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The text that is being paraphrased is usually illustrated or clarified by a paraphrase. "The signal was red" for instance, may be paraphrased as "The train was not allowed to pass because the signal was red" Typically, a paraphrase is inserted with verbum decani, a declaratory term to signify the paraphrase shift. For eg, in "The signal was red, that is, the train was not allowed to proceed," the paraphrase that follows is implied by that.

There is no requirement for a paraphrase to complement a precise quote. Usually, the paraphrase helps to place the argument of the source in focus or explain the sense in which it appeared. Typically, a paraphrase is more informative than a description. At the end of the sentence, for instance, one could add the source: When the light was red, trains did not go (Wikipedia). Paraphrase can try to maintain the basic sense by paraphrasing the material. Therefore, the reinterpretation of a source (intentionally or otherwise) to imply a sense that is not clearly apparent in the source itself is defined as "original research," not as a paraphrase.

Paraphrase or Paraphrasing in computational linguistics is the job of identifying and producing paraphrases in natural language processing. Paraphrasing applications are diverse, including information processing, question answering, text summarization, and prevention of plagiarism. In testing machine translation, as well as semantic parsing and creating fresh samples to extend existing businesses, paraphrasing is also useful.

The use of phrase-based translation, as suggested by Bannard and Callison-Burch, may also produce paraphrases. The core principle consists of aligning phrases to create possible paraphrases of the original language in a pivot language. For instance, in an English sentence, the term "under control" is aligned with the phrase "unter kontrolle" in its German equivalent. "unter kontrolle"unter kontrolle"in check"in check"under control"under control.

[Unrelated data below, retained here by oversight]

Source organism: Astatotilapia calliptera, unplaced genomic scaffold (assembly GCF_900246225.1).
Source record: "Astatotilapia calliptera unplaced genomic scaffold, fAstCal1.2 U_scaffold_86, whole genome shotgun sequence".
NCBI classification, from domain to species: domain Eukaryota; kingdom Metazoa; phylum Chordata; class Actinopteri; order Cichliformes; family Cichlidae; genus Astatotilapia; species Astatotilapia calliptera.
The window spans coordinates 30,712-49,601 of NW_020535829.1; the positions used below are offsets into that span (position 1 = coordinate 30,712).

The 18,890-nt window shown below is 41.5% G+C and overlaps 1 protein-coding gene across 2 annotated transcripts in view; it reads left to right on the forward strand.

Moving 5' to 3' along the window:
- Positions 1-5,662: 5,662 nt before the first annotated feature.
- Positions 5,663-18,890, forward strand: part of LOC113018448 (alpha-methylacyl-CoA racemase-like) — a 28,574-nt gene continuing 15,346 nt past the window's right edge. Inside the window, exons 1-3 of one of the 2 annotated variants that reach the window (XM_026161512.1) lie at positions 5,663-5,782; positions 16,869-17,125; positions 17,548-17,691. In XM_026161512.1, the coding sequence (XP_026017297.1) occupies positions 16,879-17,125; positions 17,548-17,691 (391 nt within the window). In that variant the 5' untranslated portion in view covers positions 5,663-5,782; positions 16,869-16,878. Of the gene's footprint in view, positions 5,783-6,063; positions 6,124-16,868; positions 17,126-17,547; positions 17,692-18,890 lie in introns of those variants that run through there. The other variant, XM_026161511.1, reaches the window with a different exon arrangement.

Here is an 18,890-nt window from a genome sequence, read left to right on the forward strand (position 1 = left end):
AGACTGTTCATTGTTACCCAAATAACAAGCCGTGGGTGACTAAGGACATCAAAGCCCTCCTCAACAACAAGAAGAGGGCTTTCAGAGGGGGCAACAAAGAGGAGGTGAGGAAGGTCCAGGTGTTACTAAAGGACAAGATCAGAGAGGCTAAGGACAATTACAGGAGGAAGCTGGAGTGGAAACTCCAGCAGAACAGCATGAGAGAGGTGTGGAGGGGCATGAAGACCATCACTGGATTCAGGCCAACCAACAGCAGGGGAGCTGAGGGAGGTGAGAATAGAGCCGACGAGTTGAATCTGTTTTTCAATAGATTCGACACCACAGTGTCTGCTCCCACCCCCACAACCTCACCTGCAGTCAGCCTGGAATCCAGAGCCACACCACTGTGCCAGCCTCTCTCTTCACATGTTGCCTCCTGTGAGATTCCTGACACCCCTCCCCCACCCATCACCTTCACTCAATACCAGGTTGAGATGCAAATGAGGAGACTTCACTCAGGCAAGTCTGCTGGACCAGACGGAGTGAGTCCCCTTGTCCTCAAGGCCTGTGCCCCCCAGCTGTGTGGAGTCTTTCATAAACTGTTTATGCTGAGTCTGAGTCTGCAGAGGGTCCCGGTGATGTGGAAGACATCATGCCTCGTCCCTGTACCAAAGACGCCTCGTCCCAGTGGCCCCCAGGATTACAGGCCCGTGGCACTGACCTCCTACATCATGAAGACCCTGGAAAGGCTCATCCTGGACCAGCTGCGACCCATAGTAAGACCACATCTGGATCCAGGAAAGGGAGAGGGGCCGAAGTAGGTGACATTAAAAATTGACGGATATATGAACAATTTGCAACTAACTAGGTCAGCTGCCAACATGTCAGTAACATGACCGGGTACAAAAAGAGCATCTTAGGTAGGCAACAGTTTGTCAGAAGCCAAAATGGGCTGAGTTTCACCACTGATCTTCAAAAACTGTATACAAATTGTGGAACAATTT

Plagiarism is the interpretation of the language, feelings, concepts, or expressions of another author as one's own original work. Depending on the institution, there are various meanings of plagiarism in educational settings. Rebecca Moore Howard, Susan Blum, Tracey Bretag, and Sarah Elaine Eaton, among others, are prominent academics of plagiarism.

A infringement of intellectual freedom and a violation of media standards are known to be plagiarism. Sanctions such as punishments, detention, expulsion from school or jobs, major fines and even imprisonment are subject to them. In academia, instances of "extreme plagiarism" have recently been reported. In Europe in the 18th century, particularly with the Romantic movement, the modern definition of plagiarism as unethical and originality as an ideal appeared.

In general, plagiarism is not a felony in itself, but a court can prosecute counterfeiting theft for biases induced by patent infringement, breach of religious rights, or misconduct. It is a serious ethical crime in academia and business. To a large degree, plagiarism and copyright infringement intersect, but they are not identical terms, and certain forms of plagiarism do not constitute an infringement of copyright, which is established under copyright law and can be adjudicated by courts.